Amy Davis, Investigative Reporter for Click2 Houston.com and local channel 2, reports that Wave Vision, a Houston cable company, is not up to the task in the Lone Star State. According to Davis, the cable company may soon lose its license in Houston.
But the story won't end there because the state of Texas has preempted most local authority to protect consumers and the City's interests. Franchises like this one were grandfathered in when AT&T pushed its statewide franchising legislation that made the state responsible for enacting the franchises that allow video providers to put their cables in the rights-of-way and offer services to residents. And that law does not allow the state to refuse franchises to deadbeat corporations.
As long as a company fills out the form, the state must grant a franchise and the City has to abide by it. This leaves the City with only one option - taking the company to court. And that means more legal expenses. But when Houston wins the case, and it almost certainly will, it is not clear that they will be able to collect because the company will likely declare bankruptcy and the City will be just one of several with unpaid debts.
This is what happens when AT&T writes the legislation that takes power away from communities and puts it in the state or federal levels. State and federal government is not as responsive to citizens as local and is not equipped (nor authorized in many circumstances) to protect the public interest.
Now for the background on just how bad company is, another reminder of why communities must have the authority to build their own networks rather than being stuck with companies like this.
Customers have complained to the local Better Business Bureau 90 times and 61 of those complaints have gone unanswered, driving the BBB rating to an F for Wave Vision. (And those are just the complaints the BBB knows about!)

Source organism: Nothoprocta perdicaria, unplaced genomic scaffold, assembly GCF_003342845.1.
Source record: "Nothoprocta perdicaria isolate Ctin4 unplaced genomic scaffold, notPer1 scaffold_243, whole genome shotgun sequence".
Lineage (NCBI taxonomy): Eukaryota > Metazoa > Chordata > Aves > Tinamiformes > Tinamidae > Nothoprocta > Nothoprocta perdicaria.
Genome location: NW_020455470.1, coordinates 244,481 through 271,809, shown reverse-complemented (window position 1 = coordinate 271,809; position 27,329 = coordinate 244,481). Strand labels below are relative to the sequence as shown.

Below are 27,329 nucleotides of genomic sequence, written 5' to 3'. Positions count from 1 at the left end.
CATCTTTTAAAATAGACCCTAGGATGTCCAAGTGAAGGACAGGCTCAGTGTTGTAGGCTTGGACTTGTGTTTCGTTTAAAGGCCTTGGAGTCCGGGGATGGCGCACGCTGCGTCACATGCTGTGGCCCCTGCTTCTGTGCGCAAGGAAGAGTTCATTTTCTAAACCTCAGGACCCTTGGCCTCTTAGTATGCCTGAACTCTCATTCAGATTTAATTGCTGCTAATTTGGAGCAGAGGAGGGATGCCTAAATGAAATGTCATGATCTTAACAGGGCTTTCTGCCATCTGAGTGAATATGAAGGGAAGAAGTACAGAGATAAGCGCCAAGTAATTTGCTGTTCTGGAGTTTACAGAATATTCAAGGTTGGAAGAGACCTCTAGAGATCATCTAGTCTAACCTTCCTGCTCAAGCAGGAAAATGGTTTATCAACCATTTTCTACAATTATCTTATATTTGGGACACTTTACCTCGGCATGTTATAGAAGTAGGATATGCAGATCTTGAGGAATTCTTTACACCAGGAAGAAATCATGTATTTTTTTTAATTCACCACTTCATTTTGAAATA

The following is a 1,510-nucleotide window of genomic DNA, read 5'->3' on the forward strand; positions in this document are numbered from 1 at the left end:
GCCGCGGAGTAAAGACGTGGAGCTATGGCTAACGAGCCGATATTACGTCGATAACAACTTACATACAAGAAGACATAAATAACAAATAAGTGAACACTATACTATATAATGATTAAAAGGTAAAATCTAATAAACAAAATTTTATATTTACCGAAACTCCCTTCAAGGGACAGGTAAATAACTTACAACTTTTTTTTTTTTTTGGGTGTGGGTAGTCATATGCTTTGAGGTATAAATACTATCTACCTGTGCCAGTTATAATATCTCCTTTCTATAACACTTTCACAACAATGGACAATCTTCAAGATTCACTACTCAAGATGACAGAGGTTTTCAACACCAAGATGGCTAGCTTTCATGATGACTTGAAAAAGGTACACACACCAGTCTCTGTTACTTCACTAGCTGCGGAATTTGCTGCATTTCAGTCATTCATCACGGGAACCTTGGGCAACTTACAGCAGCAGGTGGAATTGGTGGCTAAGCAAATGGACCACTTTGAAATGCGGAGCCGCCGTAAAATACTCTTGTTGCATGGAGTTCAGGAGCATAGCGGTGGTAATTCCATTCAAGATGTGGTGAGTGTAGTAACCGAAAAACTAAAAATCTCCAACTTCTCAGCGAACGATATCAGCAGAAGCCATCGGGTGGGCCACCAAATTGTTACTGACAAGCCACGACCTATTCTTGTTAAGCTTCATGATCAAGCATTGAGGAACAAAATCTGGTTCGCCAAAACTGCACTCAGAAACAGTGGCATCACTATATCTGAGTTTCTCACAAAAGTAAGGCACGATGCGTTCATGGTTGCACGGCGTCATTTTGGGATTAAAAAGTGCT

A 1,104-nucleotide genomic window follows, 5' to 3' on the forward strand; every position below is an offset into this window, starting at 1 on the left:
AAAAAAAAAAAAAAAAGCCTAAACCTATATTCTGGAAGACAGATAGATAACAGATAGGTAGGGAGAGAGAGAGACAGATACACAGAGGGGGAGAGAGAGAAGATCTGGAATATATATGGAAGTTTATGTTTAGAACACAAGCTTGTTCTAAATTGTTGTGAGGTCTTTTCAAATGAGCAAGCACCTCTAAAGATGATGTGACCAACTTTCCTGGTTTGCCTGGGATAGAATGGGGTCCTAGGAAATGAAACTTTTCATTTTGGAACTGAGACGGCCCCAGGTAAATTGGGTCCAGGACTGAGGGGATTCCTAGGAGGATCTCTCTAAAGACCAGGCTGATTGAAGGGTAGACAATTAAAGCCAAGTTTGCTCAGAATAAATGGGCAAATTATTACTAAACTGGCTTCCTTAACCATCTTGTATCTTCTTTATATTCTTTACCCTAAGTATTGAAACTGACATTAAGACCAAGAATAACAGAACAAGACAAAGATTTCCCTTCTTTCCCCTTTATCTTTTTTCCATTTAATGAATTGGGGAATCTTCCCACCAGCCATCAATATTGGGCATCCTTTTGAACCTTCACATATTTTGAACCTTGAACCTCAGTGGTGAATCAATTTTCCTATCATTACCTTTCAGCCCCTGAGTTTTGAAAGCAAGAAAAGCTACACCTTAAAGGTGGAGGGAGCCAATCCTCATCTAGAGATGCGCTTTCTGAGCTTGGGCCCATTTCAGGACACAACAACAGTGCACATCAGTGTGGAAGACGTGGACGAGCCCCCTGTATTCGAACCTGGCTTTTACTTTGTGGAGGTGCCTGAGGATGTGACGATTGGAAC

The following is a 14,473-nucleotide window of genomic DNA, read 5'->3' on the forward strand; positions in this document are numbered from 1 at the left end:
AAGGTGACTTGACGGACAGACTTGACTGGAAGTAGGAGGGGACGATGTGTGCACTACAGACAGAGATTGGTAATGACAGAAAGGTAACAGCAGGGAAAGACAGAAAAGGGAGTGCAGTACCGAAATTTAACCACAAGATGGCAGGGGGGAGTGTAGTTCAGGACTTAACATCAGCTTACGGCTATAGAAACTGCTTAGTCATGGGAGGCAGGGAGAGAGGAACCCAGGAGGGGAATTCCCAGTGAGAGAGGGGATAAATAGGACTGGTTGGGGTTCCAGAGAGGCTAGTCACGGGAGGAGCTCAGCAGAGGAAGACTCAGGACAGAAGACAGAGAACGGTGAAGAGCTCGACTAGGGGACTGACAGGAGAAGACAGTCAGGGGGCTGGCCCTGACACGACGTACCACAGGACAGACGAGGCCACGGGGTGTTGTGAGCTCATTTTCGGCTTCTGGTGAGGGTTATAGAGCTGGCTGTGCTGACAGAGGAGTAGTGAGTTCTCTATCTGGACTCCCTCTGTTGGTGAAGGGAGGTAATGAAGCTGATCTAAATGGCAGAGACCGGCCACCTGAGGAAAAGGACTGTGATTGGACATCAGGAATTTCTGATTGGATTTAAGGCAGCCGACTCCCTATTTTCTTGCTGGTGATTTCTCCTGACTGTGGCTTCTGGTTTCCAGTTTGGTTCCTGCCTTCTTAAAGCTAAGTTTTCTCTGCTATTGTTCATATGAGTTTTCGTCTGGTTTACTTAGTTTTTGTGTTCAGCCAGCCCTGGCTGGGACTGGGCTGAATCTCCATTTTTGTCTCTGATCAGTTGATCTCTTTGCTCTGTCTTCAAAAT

According to Amy Davis, however, customer complaints have not put Wave Vision in this precarious position. The company owes the City of Houston $809,789.91 in unpaid rights of way fees. Customers continue to pay those fees as part of their monthly bill, but the money is not finding its way to the city. From the article:
"They've refused to work with us, and they've essentially forced us to the step which we are now which is to take unprecedented action and recommend that their franchise be revoked," explained Chris Newport of the City of Houston Regulatory Services.
Unfortunately, revoking the grandfathered Houston franchise won't change anything as long as the company has a franchise for all of Texas.
This is not the first time Wave Vision has mistreated customers by taking advantage of their position. Cindy George from the Houston Advocate Blog reported also on limited choice and unannounced changes in pricing plans from Wave Vision. Apparently, several apartment and condo complexes in the city signed exclusivity agreements with TVMax years ago. Wave Vision has systematically reduced service and options, while increasing prices. Residents have no choice - Wave Vision carries on the monopoly in those properties.
George also reports that:
In 2005, TVMax sought an injunction to stop the Greenbriar Chateau apartments from using another cable provider, but dropped the suit 3½ months later. Filings indicated that the service provider had been in an exclusive contract with the complex since 1993.
Last year, Network Supply Services filed a breach of contract suit against Wavevision for allegedly failing to pay for nearly $43,000 worth of communications equipment and services. The dispute was settled last month.
A temp agency also sued for breach of contract in 2011, accusing TVMax/Wavevision of failing to pay $108,613.96 due for temporary employees. A judge signed a default judgment in November after the cable company didn’t respond to the lawsuit.
Davis was alerted to the most recent problem when a viewer emailed her about his experience with Wave Vision:
Customer Dan Herrick e-mailed consumer expert Amy Davis to let her know he signed up with Wave Vision for $119 a month. He said his bill increased every month after that until he was paying $212 just for basic cable.
Davis called Wave Vision; but no one returned her call. The City of Houston says the company has been avoiding its calls too.
You can watch the video report here.